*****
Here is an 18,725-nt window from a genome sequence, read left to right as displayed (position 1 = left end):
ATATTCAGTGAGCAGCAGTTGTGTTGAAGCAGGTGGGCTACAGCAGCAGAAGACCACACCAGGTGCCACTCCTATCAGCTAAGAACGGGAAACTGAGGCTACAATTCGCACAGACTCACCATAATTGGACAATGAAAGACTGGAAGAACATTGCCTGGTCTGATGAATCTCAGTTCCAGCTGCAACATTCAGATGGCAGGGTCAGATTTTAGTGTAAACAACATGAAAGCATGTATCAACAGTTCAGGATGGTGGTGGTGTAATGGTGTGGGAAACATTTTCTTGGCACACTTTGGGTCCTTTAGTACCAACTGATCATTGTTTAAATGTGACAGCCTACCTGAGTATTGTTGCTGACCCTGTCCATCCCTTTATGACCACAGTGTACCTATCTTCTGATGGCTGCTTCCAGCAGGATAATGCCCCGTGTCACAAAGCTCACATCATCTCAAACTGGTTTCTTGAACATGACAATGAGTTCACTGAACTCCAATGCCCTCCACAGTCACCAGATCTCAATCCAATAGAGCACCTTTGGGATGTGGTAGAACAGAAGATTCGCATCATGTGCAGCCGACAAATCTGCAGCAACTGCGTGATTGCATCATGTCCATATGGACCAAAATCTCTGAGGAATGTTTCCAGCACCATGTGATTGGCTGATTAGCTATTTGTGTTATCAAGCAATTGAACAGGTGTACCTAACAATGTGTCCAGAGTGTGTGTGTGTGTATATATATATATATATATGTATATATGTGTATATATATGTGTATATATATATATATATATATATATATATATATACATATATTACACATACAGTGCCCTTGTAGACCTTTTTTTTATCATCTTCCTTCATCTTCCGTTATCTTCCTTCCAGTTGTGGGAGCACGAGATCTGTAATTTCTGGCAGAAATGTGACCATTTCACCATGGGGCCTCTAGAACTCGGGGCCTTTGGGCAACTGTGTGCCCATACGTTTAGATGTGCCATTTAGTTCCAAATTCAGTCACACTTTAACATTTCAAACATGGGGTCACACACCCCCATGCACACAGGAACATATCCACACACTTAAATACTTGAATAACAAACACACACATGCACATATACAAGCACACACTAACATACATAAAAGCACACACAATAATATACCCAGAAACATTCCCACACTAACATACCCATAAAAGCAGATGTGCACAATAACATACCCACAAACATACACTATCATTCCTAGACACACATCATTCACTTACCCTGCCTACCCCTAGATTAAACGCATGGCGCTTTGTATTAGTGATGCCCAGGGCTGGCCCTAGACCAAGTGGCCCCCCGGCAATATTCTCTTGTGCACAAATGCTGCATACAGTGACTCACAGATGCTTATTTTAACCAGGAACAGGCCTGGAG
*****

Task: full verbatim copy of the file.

Here is an 18,725-nt window from a genome sequence, read left to right as displayed (position 1 = left end):
ATATTCAGTGAGCAGCAGTTGTGTTGAAGCAGGTGGGCTACAGCAGCAGAAGACCACACCAGGTGCCACTCCTATCAGCTAAGAACGGGAAACTGAGGCTACAATTCGCACAGACTCACCATAATTGGACAATGAAAGACTGGAAGAACATTGCCTGGTCTGATGAATCTCAGTTCCAGCTGCAACATTCAGATGGCAGGGTCAGATTTTAGTGTAAACAACATGAAAGCATGTATCAACAGTTCAGGATGGTGGTGGTGTAATGGTGTGGGAAACATTTTCTTGGCACACTTTGGGTCCTTTAGTACCAACTGATCATTGTTTAAATGTGACAGCCTACCTGAGTATTGTTGCTGACCCTGTCCATCCCTTTATGACCACAGTGTACCTATCTTCTGATGGCTGCTTCCAGCAGGATAATGCCCCGTGTCACAAAGCTCACATCATCTCAAACTGGTTTCTTGAACATGACAATGAGTTCACTGAACTCCAATGCCCTCCACAGTCACCAGATCTCAATCCAATAGAGCACCTTTGGGATGTGGTAGAACAGAAGATTCGCATCATGTGCAGCCGACAAATCTGCAGCAACTGCGTGATTGCATCATGTCCATATGGACCAAAATCTCTGAGGAATGTTTCCAGCACCATGTGATTGGCTGATTAGCTATTTGTGTTATCAAGCAATTGAACAGGTGTACCTAACAATGTGTCCAGAGTGTGTGTGTGTGTATATATATATATATATATGTATATATGTGTATATATATGTGTATATATATATATATATATATATATATATATATACATATATTACACATACAGTGCCCTTGTAGACCTTTTTTTTATCATCTTCCTTCATCTTCCGTTATCTTCCTTCCAGTTGTGGGAGCACGAGATCTGTAATTTCTGGCAGAAATGTGACCATTTCACCATGGGGCCTCTAGAACTCGGGGCCTTTGGGCAACTGTGTGCCCATACGTTTAGATGTGCCATTTAGTTCCAAATTCAGTCACACTTTAACATTTCAAACATGGGGTCACACACCCCCATGCACACAGGAACATATCCACACACTTAAATACTTGAATAACAAACACACACATGCACATATACAAGCACACACTAACATACATAAAAGCACACACAATAATATACCCAGAAACATTCCCACACTAACATACCCATAAAAGCAGATGTGCACAATAACATACCCACAAACATACACTATCATTCCTAGACACACATCATTCACTTACCCTGCCTACCCCTAGATTAAACGCATGGCGCTTTGTATTAGTGATGCCCAGGGCTGGCCCTAGACCAAGTGGCCCCCCGGCAATATTCTCTTGTGCACAAATGCTGCATACAGTGACTCACAGATGCTTATTTTAACCAGGAACAGGCCTGGAG